From the Editor: The public is interested in blind people. It is a good thing they are, for that interest fuels public support and offers us a listening ear when we want to tell the world that what they think about our lives doesn’t square with our reality. One unfortunate aspect of this public interest is that almost any blind person with anything to say is quoted and is often portrayed as offering the definitive word on the experience of being blind.
In 2007 a young man named Ben Underwood got significant coverage for his use of echolocation, a way many of us can listen to reflected sound and detect buildings, parked cars, and other objects that are otherwise silent. When coupled with the use of a dog or cane, echolocation can be very helpful, but most blind people cannot use it without the aid of another tool to find curbs, steps, or small obstacles such as poles or signs. It is a wonderful supplement but does not replace the primary travel tools that make independent mobility possible. When Mr. Underwood got some significant publicity for his use of the technique and was portrayed as believing echolocation made unnecessary the other tools most of us depend upon for independent travel, Chris Danielsen tried to provide some adult perspective on facing the world as a blind person. Most of us know the difficult journey we had in finding a travel tool and then in selling it to families who weren’t happy about anything that made us look blind. We remember how the blind man with the cane too often conjured in our friends and loved ones the memory of a blind beggar they had seen and their resolve to see that we would inherit a better future. Chris tried to address these concerns and in articulating them upset a gentleman who came across the article. Here is what Kai Zander wrote in an email probably intended to reach the Monitor editor--with slight editing to correct punctuation for clarity--followed by President Maurer’s response.
From: Kai Zander
Subject: Braille Monitor article "What It Means to Walk with a White Cane" by Chris Danielsen
To whom it may concern:
I am doing research for a project and just came across a 2007 article in the Braille Monitor entitled "What It Means to Walk with a White Cane" by Chris Danielsen. While this is a five-year-old article, there are comments written by Mr. Danielsen that I cannot shrug off. I am floored that NFB would allow an adult to make fun of, insult, and criticize a child in a published article.
Allow me to backtrack: I am not blind. I do not pretend to understand the struggles the blind and visually impaired must endure on a daily basis. I am not writing you today to slight those difficulties. I came across the article while doing research for a picture book manuscript that I am working on. My main character happens to be blind. As I do not wish to insult or stereotype the community, I have spent countless hours reading articles, watching documentaries and YouTube videos about the blind--specifically blind children. Unsurprisingly, I came across a few articles and documentaries about Ben Underwood, the boy who could "see" with his ears using echolocation instead of a white cane to get around. It's one of those stories that remind people that 1) we haven’t seen it all, 2) the (seemingly) impossible is possible, and 3) believing in yourself and having a positive attitude can change your world. It is a powerful lesson, and Ben Underwood is (despite his untimely death in 2009) a symbol of hope for a lot of people--blind, sighted, old, young, black, white, etc.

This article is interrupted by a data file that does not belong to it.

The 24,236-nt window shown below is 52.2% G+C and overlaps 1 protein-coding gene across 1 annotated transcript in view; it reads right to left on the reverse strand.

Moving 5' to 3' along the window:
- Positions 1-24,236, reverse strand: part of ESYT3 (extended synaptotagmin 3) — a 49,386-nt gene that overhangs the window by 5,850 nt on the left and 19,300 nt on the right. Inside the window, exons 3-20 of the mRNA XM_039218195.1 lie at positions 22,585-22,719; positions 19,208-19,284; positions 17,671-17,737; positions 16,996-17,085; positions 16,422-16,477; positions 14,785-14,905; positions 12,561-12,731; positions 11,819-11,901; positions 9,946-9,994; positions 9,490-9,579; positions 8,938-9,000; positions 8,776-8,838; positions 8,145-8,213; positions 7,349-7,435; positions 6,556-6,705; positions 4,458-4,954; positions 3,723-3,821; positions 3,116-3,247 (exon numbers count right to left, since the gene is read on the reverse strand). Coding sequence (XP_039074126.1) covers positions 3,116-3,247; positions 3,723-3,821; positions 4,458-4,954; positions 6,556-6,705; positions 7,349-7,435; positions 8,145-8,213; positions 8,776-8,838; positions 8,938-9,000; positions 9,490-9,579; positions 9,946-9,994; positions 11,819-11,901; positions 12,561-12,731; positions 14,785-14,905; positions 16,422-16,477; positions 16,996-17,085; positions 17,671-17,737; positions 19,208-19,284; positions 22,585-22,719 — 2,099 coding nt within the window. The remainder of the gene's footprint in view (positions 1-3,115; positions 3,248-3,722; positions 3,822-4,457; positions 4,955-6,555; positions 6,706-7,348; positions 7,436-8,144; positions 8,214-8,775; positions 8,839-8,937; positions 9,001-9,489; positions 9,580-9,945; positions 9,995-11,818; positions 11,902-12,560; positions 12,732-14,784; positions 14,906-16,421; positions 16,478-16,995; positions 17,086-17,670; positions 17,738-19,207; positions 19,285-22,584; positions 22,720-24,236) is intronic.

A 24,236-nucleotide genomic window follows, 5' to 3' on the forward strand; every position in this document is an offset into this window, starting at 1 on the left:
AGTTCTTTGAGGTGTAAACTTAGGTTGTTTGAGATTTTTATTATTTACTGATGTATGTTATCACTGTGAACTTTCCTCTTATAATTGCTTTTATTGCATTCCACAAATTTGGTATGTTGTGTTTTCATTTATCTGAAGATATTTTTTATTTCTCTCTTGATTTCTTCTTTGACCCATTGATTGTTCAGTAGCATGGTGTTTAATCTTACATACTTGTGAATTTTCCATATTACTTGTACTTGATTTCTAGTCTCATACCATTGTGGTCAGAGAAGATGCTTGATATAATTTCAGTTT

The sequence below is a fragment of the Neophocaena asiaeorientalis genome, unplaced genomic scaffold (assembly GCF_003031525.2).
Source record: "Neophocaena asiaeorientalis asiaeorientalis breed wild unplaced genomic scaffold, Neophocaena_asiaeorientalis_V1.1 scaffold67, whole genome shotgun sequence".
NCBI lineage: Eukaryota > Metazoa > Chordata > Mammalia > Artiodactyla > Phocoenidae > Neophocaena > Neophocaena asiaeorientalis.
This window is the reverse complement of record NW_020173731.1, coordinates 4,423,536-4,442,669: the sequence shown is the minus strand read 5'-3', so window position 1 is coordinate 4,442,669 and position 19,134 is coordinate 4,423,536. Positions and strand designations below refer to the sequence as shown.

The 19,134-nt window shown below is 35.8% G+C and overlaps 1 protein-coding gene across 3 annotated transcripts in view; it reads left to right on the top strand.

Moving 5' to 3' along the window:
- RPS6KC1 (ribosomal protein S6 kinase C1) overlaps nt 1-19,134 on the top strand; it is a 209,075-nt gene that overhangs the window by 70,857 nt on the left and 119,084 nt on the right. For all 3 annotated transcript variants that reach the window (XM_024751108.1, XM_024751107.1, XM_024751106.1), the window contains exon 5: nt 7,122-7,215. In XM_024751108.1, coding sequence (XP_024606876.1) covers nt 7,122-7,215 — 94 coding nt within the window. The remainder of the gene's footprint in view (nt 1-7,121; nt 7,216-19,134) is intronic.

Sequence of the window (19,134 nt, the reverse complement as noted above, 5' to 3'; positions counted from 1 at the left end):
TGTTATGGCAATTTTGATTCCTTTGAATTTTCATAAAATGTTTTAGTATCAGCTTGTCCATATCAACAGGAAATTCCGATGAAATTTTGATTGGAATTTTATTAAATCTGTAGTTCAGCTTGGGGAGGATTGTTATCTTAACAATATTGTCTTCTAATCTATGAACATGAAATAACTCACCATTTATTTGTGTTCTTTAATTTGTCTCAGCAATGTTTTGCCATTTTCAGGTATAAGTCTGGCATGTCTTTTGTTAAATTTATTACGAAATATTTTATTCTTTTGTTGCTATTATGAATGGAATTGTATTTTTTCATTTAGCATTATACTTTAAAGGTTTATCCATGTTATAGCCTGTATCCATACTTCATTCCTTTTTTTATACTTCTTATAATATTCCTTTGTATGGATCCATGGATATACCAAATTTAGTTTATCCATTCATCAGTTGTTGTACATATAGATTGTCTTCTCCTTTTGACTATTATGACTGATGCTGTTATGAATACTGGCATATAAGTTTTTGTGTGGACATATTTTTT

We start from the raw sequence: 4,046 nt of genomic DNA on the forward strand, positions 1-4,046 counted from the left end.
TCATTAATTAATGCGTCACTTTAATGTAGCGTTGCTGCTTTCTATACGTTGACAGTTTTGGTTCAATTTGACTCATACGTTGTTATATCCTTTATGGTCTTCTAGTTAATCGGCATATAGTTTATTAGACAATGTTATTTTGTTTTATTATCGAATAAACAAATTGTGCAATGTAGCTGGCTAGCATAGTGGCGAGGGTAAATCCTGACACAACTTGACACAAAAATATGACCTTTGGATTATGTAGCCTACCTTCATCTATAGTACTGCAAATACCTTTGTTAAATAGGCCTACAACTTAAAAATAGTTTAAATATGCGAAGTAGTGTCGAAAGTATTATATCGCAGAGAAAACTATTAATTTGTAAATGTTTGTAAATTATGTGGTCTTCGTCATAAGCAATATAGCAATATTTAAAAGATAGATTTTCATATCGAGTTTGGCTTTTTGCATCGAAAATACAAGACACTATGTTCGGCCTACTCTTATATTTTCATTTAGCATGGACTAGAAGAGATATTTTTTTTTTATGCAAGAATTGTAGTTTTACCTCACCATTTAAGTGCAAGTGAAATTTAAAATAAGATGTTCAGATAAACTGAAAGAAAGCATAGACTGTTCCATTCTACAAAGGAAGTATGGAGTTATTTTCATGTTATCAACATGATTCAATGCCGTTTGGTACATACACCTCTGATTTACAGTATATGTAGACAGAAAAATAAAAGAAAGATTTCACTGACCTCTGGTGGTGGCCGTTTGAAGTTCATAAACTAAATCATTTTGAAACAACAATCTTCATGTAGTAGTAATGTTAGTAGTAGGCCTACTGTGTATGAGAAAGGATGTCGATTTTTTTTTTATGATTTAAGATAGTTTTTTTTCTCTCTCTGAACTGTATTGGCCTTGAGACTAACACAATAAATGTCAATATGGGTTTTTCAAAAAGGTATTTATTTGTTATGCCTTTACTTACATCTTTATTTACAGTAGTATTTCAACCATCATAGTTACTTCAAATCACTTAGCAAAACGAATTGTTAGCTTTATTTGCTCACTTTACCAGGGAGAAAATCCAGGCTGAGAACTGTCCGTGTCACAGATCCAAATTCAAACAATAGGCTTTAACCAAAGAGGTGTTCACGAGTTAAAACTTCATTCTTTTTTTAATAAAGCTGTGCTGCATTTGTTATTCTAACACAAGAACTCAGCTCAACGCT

Because of his unique ability, Ben Underwood got a lot of attention. He was interviewed by many people and was the subject of many articles and news stories. Apparently fourteen-year-old Ben Underwood said some things that greatly offended the adult writer, Chris Danielsen, and Mr. Danielsen responded and let the world know what he thought of young Ben Underwood: "Young Mr. Underwood did not seem to have any qualms about making a show of himself or about being compared to bats or aquatic mammals" said Chris Danielsen.
Having just watched the documentary, I feel this statement is both cruel and misguided. While Mr. Danielsen also says that the general public considers blind people to be helpless and incompetent-- he bashes a kid for being independent and determined. So the kid isn't doing things the traditional way--did a child deserve such disrespect? Mr. Danielsen basically called him a cocky, uninformed teenager who will soon "have to discover for himself the limits of his own capabilities." The subtext here reeks of a desire for this kid to fail.